environmental organizations, such as Trees Atlanta (who replenish
the tree population in new developments), as well as national
organizations like American Concrete Pavement Association, to
join forces to help ensure that Federal funding will not be
halted for needed road improvement projects. The use of lighter
and more reflective surfaces such as concrete pavement materials
for roads and roofing materials is shown to have immediate effects
in reducing urban heat island effects, with tree canopy replenishment
offering most tangible long-term solutions. Scientists at Berkeley
National Laboratory have run computer simulations with tree
replenishment and reflective surface solutions in Los Angeles
and have determined that trees and lightened surfaces in only
15% of the test area produced a six-degree drop in temperature
at 3 pm. With increased awareness and the approval of State
Implementation Plan credits by the EPA, cool communities initiatives
coupled with responsible design and development for our cities
and surrounding urban areas will result in lower temperatures
and thus lower levels of ozone.
It's everyone's responsibility to play a role in achieving
clean air and clean water through sensible growth and development!
In Pasco and Hernando Counties north of Tampa, US 19 and US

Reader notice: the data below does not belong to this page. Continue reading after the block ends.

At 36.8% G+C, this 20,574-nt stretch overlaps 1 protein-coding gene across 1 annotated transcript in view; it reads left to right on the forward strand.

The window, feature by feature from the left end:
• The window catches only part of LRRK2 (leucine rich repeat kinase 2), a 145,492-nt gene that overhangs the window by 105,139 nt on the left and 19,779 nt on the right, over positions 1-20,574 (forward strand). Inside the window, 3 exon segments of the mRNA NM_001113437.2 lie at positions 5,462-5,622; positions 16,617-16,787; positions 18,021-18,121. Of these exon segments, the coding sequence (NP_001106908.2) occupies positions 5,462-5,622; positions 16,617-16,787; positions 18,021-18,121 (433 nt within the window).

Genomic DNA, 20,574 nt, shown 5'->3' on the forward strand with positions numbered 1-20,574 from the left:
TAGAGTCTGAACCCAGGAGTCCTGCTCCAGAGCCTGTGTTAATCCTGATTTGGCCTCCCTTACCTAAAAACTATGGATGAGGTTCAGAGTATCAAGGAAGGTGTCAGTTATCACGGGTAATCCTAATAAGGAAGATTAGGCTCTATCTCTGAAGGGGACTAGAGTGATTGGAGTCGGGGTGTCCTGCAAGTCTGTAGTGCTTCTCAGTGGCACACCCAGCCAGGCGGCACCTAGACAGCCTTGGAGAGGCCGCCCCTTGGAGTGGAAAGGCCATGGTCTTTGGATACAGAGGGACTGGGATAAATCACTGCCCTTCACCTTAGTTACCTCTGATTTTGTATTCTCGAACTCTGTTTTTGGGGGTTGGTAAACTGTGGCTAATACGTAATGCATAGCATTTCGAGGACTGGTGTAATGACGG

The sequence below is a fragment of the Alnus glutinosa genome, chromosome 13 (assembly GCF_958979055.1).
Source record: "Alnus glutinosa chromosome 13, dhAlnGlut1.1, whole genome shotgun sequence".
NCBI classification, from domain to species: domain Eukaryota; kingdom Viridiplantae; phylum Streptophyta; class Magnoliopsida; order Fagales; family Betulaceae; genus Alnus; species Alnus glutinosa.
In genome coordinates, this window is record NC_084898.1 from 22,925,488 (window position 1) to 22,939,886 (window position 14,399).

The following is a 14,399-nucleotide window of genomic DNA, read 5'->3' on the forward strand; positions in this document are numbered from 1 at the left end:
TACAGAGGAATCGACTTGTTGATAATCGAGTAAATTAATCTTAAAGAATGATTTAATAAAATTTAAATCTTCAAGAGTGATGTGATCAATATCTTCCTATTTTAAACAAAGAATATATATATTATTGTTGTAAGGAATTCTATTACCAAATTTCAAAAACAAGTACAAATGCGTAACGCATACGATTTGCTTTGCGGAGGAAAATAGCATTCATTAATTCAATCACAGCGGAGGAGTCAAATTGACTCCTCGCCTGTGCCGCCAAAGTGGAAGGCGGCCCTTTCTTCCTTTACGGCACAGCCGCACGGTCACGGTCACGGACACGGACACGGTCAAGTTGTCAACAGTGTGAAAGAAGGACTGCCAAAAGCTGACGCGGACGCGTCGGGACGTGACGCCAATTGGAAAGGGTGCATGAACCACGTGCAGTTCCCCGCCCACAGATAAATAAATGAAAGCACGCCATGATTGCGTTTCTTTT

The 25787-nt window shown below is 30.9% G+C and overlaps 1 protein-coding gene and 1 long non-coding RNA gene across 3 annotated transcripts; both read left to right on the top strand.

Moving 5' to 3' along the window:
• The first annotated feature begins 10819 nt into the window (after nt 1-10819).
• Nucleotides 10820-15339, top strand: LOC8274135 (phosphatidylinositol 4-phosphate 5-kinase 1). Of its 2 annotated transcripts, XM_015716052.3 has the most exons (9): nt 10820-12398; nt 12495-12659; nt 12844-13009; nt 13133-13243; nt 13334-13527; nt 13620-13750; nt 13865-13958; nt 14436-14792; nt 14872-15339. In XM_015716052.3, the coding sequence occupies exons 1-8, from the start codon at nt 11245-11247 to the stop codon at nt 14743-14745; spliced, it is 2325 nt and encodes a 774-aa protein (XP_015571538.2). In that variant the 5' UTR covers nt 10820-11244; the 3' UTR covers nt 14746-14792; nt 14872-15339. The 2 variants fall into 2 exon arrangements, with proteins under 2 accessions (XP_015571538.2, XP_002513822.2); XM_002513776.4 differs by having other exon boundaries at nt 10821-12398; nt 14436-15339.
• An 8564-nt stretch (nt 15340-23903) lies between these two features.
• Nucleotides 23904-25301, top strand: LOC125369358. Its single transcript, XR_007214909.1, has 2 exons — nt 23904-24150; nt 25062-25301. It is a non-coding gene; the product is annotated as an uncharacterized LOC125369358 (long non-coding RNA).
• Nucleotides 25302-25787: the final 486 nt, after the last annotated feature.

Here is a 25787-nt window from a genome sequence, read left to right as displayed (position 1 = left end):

41 serve as the only major north-south routes. As the population
north of Hillsborough County grew in the late 80's and early
90's, these roads were projected to have major capacity shortfalls.
The Suncoast Parkway was proposed, to relieve traffic congestion.
The project extends 43 miles, from the Veterans Expressway in
Hillsborough County, to US 98 in Hernando County. The Parkway
was proposed as a multi-lane, limited access toll facility.
In 1988, corridor and environmental studies were initiated by
FDOT. In 1992, the preferred alignment was presented at a public
hearing. After the hearing, the Turnpike District proceeded
with preliminary design for six sections of this project in
The proposed alignment had major interchanges at the Veterans
Expressway, SR54, SR52, and SR50. The project started in residential
areas in Hillsborough County, and proceeded through mostly agricultural
land in Pasco and Hernando Counties. To streamline the permitting
process, quarterly partnering meeting were held with the State
permitting agencies. Solutions were found that included multiple
wildlife crossings, and creation of a 10,000-acre mitigation
site in Pasco County.
There were also aesthetic guidelines developed to promote a
parkway environment. These treatments included weathering steel
bridges and guardrail, special R.E. wall panels with logo, and
tubular sign structures. The area between the slope limits and
right-of-way line was not cleared, in order to provide a natural
environment along the Parkway. A 30-mile bike trail, extending
from SR54 to SR50, was also included in the plans.
Construction started in 1998 on five of the six sections. The
Parkway was open to traffic from the Veteran's Expressway to
State Route 50, including the bike trail, in March of 2001.
The remaining section, from SR 50 to US 98, was opened in August,
2001. This project was the first Turnpike project to include
express toll lanes utilizing the SunPass system. The Suncoast
Parkway is an excellent example of teamwork between the engineering
and construction communities to provide another major transportation
corridor in the State of Florida.